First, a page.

Bosses can create a lot of problems. Liar Manager. Sometimes they are mean, sometimes they meddle in the minute details, and sometimes they refuse to manage at all.
But discovering your boss’s lies takes a strained employee-manager relationship to another level. Once that trust is eroded, it becomes difficult to follow your boss’s directions, wondering if he or she is leading you on the right path or misleading you.
Everything that comes out of his mouth becomes questionable Information about the position of the company, promises of raises or new projects, and even the assurance of your good work suddenly seems questionable. This makes it very difficult to do your job effectively.
So what happens when you catch your boss in one or several lies? And how to deal with the liar manager?
For me, having a bouncing boss wasn’t much of a problem figuring out how to stop him.
Lying is usually not something you can simply manage from someone. Liar Manager. And so it became a matter of coming to terms with myself if I could continue to work with a boss whom I did not fully trust.
To do this, I asked myself a few basic questions that helped me get to the root of the problem and decide how to move forward.
What are the intentions of the liar manager?
Two years ago, my entire department was working on an intense and time-sensitive project – which involved contacting our entire client base one by one.
I was one of the department supervisors. Liar Manager. so the other managers and I met regularly with my boss to discuss the team’s progress.
To make sure we met the deadline, the president decided to announce that the company’s executive team had given us a deadline of four weeks — when it was six.
He thought that by playing around with the number a bit. Liar Manager. he could make sure we met the CEOs’ timeline — or even beat it.
Also Read: How to Make Your Boss Respect You
In the end, we were able to deliver the completed project to the company’s executive team ahead of schedule – putting the entire department in a good light.
In another job, I had a boss (the owner of a small startup company) who often reported the truth – especially to the media.
Whenever he was cited in a newspaper article or interview, he overestimated our staff. It boasted of employing over 350 employees – when in fact we only had around 100.
The difference between the two? The first boss wanted the team to succeed; To achieve good results early that will enhance the department’s reputation and value within the entire company. While I wouldn’t condone the false behavior, from what I can tell, he had good intentions.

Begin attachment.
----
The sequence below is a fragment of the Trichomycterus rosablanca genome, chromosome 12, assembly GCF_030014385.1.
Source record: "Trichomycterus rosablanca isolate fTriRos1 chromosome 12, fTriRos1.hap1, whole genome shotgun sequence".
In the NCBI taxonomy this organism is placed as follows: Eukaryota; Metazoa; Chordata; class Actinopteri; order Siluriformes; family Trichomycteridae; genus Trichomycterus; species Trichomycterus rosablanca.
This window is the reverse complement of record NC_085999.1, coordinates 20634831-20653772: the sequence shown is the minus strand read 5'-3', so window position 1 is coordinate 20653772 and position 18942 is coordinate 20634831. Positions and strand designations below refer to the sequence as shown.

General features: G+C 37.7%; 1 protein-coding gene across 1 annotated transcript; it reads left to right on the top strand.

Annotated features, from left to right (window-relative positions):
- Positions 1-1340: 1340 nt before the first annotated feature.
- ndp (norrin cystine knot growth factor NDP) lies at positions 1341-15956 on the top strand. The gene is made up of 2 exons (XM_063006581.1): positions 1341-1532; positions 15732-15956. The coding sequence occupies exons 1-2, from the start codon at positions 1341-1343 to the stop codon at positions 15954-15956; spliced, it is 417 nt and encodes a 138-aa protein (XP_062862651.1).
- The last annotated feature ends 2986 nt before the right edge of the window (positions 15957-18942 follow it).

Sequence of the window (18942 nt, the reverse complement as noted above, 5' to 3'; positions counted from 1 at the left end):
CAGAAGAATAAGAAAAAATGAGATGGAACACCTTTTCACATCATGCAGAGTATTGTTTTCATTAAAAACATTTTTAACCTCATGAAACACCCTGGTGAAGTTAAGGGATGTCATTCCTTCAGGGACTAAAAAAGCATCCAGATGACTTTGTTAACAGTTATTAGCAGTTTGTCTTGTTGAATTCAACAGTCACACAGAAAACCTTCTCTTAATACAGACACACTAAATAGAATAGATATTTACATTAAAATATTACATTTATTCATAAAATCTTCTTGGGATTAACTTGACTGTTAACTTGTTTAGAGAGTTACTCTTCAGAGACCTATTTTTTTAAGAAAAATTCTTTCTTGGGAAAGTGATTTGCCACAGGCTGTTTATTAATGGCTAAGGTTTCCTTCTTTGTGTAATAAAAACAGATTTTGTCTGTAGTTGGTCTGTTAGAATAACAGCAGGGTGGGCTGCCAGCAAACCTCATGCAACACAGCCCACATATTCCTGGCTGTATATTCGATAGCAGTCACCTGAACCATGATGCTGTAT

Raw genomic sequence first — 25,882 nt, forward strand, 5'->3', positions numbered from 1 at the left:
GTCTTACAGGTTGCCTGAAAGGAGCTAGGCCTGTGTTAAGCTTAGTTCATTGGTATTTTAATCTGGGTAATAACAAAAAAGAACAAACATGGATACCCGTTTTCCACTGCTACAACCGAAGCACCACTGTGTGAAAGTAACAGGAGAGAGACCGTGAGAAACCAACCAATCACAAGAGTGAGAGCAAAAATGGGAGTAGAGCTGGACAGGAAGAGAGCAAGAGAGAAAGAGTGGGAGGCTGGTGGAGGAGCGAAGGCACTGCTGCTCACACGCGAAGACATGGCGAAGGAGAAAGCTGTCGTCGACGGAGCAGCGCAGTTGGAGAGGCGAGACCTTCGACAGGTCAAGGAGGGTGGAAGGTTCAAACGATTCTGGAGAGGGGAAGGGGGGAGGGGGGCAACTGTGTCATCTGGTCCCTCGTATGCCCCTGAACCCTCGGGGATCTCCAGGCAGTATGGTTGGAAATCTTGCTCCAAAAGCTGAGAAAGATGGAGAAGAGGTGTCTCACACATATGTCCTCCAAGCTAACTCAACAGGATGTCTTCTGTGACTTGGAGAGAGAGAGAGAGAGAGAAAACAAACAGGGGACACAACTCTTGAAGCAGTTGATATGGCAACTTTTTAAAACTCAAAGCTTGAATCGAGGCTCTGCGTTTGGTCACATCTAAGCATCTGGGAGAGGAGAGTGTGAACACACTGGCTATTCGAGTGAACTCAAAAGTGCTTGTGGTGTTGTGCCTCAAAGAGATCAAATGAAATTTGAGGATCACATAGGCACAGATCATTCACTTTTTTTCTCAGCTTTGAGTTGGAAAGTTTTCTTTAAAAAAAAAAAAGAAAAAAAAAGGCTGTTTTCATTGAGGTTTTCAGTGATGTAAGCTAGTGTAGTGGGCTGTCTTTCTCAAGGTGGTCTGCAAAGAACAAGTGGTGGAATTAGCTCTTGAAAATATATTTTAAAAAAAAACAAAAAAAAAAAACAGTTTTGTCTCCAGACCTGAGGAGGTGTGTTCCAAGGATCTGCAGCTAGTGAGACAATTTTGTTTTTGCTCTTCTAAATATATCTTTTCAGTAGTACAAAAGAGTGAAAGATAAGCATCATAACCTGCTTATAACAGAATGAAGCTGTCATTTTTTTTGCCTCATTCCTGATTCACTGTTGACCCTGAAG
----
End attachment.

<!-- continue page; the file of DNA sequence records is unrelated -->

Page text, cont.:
The second manager wanted to show his company a success. He wanted the credit for running such a large company without actually working for such impressive numbers. Lying created a direct shortcut for him to achieve this goal – and proved his selfish intentions.
How does it affect you and those around you?
In the first case, I’ll admit it – the tight deadline has definitely added some stress and pressure to the team’s daily life.
But given that it didn’t require hours of overtime or employees staying up late at night, it proved to be something the team was able to do all along – they just needed that push.
In short, the fake deadline made the team work harder for success.
But the other situation put everyone in the company in an uncomfortable position. If we were asked questions by any of our clients or media contacts, we had to decide whether to support our boss and perpetuate dishonesty or speak up for the truth and risk our jobs.
Read also: How do I convince my boss to quit?
The effect of the two cases differed greatly. While one pushed the employees to greatness, the other forced the employees to be dishonest.
In the end, no matter how great your boss’s intentions are, or how small the impact that lies have on your business, the truth is that finding out that your boss has lied even once is enough to undermine your trust in him or her. Thus, you should evaluate your relationship to determine if you can resolve it — or if you’d prefer to find a trustworthy boss elsewhere.
These questions provided me with enough clarity to realize that I could still work with the President in the first position.
I saw that his intentions were good, the effect was beneficial, and overall I still respect him as a manager and leader.
However, dishonesty in the second situation was something I couldn’t overlook. This boss constantly lied for his own good, no matter how much it affected the rest of the team.
This in and of itself immediately changed the way I looked at him and took me away from the respect I had for him.
I didn’t want to invest my time and effort working with a leader I couldn’t trust or respect.
Getting your boss caught in a lie — or many lies — can be a tough situation. But ask yourself two basic questions, trust your gut feeling, and decide what’s best for your career.